A Process of Reinvention

 

The plan was for me to retire from my teaching career after twenty years, at least. Probably closer to thirty. 

To retire because I chose to. Because the time was right.

The reality was different. I retired due to a disability after a twelve-year teaching career. 

Everything changed. Not just my daily routines. But my identity.

I had to reinvent myself, in a sense. 

Recently, I finished my second read of Claire Cook’s Never Too Late: Your Roadmap to Reinvention (Without Getting Lost Along the Way). The first time I read it was a year after I left teaching. 

Now I re-read it, simply for a refresher. A little burst of encouragement to help me get out of my comfort zone and try some new things. 

This week, I’d like to share just a few of the book’s gems with you.

“Life can be ridiculously tough. And when it is, we have two choices: give up or be tougher.”

“  ‘Of course you’re afraid,’ a character in my novel Time Flies says. ‘We’re all afraid. There are only two choices: afraid and boring.’ “

“If Plan A doesn’t work, the alphabet has 25 more letters. (204 if you’re in Japan!)”

All I Can Do is Take It Step By Step

I recently finished reading Claire Cook’s The Wildwater Walking Club: Step By Step. It was a fun, easy read. Exactly what I wanted.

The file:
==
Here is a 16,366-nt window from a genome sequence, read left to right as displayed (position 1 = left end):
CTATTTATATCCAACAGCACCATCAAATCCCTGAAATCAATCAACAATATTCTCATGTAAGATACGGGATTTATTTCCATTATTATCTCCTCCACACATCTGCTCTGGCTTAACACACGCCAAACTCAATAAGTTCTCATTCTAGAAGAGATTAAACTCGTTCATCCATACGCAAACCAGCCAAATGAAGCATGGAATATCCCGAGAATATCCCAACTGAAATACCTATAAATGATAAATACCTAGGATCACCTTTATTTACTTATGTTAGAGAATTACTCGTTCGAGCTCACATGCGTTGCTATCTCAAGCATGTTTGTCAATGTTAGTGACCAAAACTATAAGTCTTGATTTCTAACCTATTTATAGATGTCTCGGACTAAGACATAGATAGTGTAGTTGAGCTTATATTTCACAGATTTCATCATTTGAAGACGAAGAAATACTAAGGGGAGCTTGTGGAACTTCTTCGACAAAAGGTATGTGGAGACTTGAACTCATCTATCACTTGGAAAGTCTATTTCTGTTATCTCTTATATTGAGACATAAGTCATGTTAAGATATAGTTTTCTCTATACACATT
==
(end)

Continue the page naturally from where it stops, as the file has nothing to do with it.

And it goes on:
The book is meant to make readers feel good. To transport readers into another world, Noreen’s world, as she walks with Tess and Rosie and navigates life as a newly certified health coach. 

So, why then, were there times I felt sad? 

Why did this feel-good book leave me feeling a bit down at times?

It took me a while to figure it out. 

And then I realized – it’s the walking. (Which is a big part of the book.)

I no longer know the easy joy and pleasure that comes from going on a daily walk.

I do continue to walk each day in my neighborhood, but they’re not always joyful. Not always pleasurable. 

I walk. Certainly not at a quick pace. And not to count my steps. 

But to walk. To exercise. To spend time with my family outdoors. To observe our neighborhood.

But my walking is … I struggle for the right word. Difficult? (Sometimes.) Unpredictable? (Sometimes.) Pain-inducing? (Sometimes.) Exhausting. (Sometimes.)

I don’t always experience more pain after a walk, but sometimes I do.

Sometimes I experience random pain during a walk. A step off a curb that sends a jolt up and down my left leg.

A sudden gripping pain in my calf, that causes me to stop and wait and hope it will pass so I can continue walking. But then the walking has a bit of limping to it. 

If I walk while in pain, it’s still walking. 

And so I keep doing it. 

Because some days are better than others. 

And I walk, step by step, hoping for one of those better-pain days.